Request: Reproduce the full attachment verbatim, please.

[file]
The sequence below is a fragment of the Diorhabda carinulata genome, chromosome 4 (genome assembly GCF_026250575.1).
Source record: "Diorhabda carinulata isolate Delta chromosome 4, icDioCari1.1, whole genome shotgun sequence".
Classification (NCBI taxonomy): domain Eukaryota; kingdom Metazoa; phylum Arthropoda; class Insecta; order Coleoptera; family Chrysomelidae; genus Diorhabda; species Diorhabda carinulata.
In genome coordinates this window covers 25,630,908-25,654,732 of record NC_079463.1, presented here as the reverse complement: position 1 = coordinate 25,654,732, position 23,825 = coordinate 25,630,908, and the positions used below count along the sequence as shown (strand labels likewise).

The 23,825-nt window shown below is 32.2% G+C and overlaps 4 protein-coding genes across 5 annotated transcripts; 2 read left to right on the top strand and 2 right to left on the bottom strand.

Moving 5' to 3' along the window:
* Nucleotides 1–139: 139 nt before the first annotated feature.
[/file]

The sequence below is a fragment of the Diorhabda carinulata genome, chromosome 4 (genome assembly GCF_026250575.1).
Source record: "Diorhabda carinulata isolate Delta chromosome 4, icDioCari1.1, whole genome shotgun sequence".
Classification (NCBI taxonomy): domain Eukaryota; kingdom Metazoa; phylum Arthropoda; class Insecta; order Coleoptera; family Chrysomelidae; genus Diorhabda; species Diorhabda carinulata.
In genome coordinates this window covers 25,630,908-25,654,732 of record NC_079463.1, presented here as the reverse complement: position 1 = coordinate 25,654,732, position 23,825 = coordinate 25,630,908, and the positions used below count along the sequence as shown (strand labels likewise).

The 23,825-nt window shown below is 32.2% G+C and overlaps 4 protein-coding genes across 5 annotated transcripts; 2 read left to right on the top strand and 2 right to left on the bottom strand.

Moving 5' to 3' along the window:
* Nucleotides 1–139: 139 nt before the first annotated feature.